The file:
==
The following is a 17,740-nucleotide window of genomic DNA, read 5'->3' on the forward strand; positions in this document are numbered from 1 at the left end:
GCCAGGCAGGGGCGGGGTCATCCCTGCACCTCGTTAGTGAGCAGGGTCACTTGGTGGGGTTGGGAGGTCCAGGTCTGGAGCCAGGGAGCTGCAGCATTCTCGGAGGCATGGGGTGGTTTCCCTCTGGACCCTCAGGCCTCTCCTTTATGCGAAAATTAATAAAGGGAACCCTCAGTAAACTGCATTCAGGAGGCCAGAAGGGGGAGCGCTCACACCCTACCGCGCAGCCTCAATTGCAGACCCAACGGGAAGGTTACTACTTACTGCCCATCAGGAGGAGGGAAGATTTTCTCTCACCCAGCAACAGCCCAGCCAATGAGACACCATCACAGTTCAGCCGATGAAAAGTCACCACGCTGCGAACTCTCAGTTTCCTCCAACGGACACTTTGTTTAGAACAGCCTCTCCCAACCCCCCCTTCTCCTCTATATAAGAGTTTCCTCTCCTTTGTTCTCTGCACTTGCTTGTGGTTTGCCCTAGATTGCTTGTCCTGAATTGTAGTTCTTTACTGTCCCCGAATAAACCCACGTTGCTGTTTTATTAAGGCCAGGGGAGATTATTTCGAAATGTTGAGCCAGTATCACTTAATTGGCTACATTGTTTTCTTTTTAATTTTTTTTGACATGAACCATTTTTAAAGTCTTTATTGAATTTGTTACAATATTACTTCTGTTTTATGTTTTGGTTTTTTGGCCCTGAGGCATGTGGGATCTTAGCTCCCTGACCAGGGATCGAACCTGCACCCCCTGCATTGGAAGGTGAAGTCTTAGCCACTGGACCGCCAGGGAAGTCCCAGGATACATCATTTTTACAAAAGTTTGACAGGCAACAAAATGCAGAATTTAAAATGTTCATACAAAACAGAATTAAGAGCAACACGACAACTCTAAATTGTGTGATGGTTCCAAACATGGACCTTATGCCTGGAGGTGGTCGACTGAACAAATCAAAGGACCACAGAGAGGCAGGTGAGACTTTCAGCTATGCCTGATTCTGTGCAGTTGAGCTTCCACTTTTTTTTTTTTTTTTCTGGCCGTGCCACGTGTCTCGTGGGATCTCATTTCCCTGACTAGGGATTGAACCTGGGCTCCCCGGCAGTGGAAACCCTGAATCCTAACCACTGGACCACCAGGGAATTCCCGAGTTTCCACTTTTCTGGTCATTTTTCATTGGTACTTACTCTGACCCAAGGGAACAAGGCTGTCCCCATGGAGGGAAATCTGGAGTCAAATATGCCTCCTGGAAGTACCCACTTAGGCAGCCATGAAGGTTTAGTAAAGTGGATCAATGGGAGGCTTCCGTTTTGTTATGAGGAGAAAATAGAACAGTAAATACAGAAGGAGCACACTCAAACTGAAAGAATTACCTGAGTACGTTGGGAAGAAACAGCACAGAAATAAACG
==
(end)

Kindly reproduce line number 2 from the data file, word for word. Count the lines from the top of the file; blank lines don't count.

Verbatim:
GCCAGGCAGGGGCGGGGTCATCCCTGCACCTCGTTAGTGAGCAGGGTCACTTGGTGGGGTTGGGAGGTCCAGGTCTGGAGCCAGGGAGCTGCAGCATTCTCGGAGGCATGGGGTGGTTTCCCTCTGGACCCTCAGGCCTCTCCTTTATGCGAAAATTAATAAAGGGAACCCTCAGTAAACTGCATTCAGGAGGCCAGAAGGGGGAGCGCTCACACCCTACCGCGCAGCCTCAATTGCAGACCCAACGGGAAGGTTACTACTTACTGCCCATCAGGAGGAGGGAAGATTTTCTCTCACCCAGCAACAGCCCAGCCAATGAGACACCATCACAGTTCAGCCGATGAAAAGTCACCACGCTGCGAACTCTCAGTTTCCTCCAACGGACACTTTGTTTAGAACAGCCTCTCCCAACCCCCCCTTCTCCTCTATATAAGAGTTTCCTCTCCTTTGTTCTCTGCACTTGCTTGTGGTTTGCCCTAGATTGCTTGTCCTGAATTGTAGTTCTTTACTGTCCCCGAATAAACCCACGTTGCTGTTTTATTAAGGCCAGGGGAGATTATTTCGAAATGTTGAGCCAGTATCACTTAATTGGCTACATTGTTTTCTTTTTAATTTTTTTTGACATGAACCATTTTTAAAGTCTTTATTGAATTTGTTACAATATTACTTCTGTTTTATGTTTTGGTTTTTTGGCCCTGAGGCATGTGGGATCTTAGCTCCCTGACCAGGGATCGAACCTGCACCCCCTGCATTGGAAGGTGAAGTCTTAGCCACTGGACCGCCAGGGAAGTCCCAGGATACATCATTTTTACAAAAGTTTGACAGGCAACAAAATGCAGAATTTAAAATGTTCATACAAAACAGAATTAAGAGCAACACGACAACTCTAAATTGTGTGATGGTTCCAAACATGGACCTTATGCCTGGAGGTGGTCGACTGAACAAATCAAAGGACCACAGAGAGGCAGGTGAGACTTTCAGCTATGCCTGATTCTGTGCAGTTGAGCTTCCACTTTTTTTTTTTTTTTTCTGGCCGTGCCACGTGTCTCGTGGGATCTCATTTCCCTGACTAGGGATTGAACCTGGGCTCCCCGGCAGTGGAAACCCTGAATCCTAACCACTGGACCACCAGGGAATTCCCGAGTTTCCACTTTTCTGGTCATTTTTCATTGGTACTTACTCTGACCCAAGGGAACAAGGCTGTCCCCATGGAGGGAAATCTGGAGTCAAATATGCCTCCTGGAAGTACCCACTTAGGCAGCCATGAAGGTTTAGTAAAGTGGATCAATGGGAGGCTTCCGTTTTGTTATGAGGAGAAAATAGAACAGTAAATACAGAAGGAGCACACTCAAACTGAAAGAATTACCTGAGTACGTTGGGAAGAAACAGCACAGAAATAAACG